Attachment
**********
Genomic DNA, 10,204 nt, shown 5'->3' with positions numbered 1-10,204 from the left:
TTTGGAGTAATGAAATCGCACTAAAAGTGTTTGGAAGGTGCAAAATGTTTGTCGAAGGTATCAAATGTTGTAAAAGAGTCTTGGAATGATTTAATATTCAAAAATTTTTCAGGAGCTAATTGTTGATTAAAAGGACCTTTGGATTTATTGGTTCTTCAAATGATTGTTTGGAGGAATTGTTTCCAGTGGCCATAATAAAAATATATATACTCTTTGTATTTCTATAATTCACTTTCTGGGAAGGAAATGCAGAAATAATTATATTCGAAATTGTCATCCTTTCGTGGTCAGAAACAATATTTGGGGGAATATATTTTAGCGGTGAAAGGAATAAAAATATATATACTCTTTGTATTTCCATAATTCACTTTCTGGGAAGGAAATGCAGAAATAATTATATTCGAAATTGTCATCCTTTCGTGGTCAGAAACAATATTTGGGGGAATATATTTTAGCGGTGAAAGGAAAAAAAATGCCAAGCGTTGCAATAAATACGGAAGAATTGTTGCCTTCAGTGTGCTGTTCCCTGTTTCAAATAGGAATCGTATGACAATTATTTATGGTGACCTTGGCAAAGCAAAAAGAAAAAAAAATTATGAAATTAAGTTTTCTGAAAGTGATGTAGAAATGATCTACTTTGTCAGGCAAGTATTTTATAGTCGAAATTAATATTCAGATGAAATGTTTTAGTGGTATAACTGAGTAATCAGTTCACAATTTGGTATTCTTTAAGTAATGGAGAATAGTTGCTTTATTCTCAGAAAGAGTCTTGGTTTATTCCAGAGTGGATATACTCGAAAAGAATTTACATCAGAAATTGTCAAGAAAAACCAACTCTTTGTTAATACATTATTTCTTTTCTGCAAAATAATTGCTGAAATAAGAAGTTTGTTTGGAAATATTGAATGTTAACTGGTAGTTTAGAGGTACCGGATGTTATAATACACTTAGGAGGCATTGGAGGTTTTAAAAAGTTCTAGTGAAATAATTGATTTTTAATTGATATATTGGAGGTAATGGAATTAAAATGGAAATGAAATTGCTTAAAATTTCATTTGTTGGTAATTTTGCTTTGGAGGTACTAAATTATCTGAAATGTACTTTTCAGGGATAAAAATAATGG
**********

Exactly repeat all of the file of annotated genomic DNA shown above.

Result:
Genomic DNA, 10,204 nt, shown 5'->3' with positions numbered 1-10,204 from the left:
TTTGGAGTAATGAAATCGCACTAAAAGTGTTTGGAAGGTGCAAAATGTTTGTCGAAGGTATCAAATGTTGTAAAAGAGTCTTGGAATGATTTAATATTCAAAAATTTTTCAGGAGCTAATTGTTGATTAAAAGGACCTTTGGATTTATTGGTTCTTCAAATGATTGTTTGGAGGAATTGTTTCCAGTGGCCATAATAAAAATATATATACTCTTTGTATTTCTATAATTCACTTTCTGGGAAGGAAATGCAGAAATAATTATATTCGAAATTGTCATCCTTTCGTGGTCAGAAACAATATTTGGGGGAATATATTTTAGCGGTGAAAGGAATAAAAATATATATACTCTTTGTATTTCCATAATTCACTTTCTGGGAAGGAAATGCAGAAATAATTATATTCGAAATTGTCATCCTTTCGTGGTCAGAAACAATATTTGGGGGAATATATTTTAGCGGTGAAAGGAAAAAAAATGCCAAGCGTTGCAATAAATACGGAAGAATTGTTGCCTTCAGTGTGCTGTTCCCTGTTTCAAATAGGAATCGTATGACAATTATTTATGGTGACCTTGGCAAAGCAAAAAGAAAAAAAAATTATGAAATTAAGTTTTCTGAAAGTGATGTAGAAATGATCTACTTTGTCAGGCAAGTATTTTATAGTCGAAATTAATATTCAGATGAAATGTTTTAGTGGTATAACTGAGTAATCAGTTCACAATTTGGTATTCTTTAAGTAATGGAGAATAGTTGCTTTATTCTCAGAAAGAGTCTTGGTTTATTCCAGAGTGGATATACTCGAAAAGAATTTACATCAGAAATTGTCAAGAAAAACCAACTCTTTGTTAATACATTATTTCTTTTCTGCAAAATAATTGCTGAAATAAGAAGTTTGTTTGGAAATATTGAATGTTAACTGGTAGTTTAGAGGTACCGGATGTTATAATACACTTAGGAGGCATTGGAGGTTTTAAAAAGTTCTAGTGAAATAATTGATTTTTAATTGATATATTGGAGGTAATGGAATTAAAATGGAAATGAAATTGCTTAAAATTTCATTTGTTGGTAATTTTGCTTTGGAGGTACTAAATTATCTGAAATGTACTTTTCAGGGATAAAAATAATGG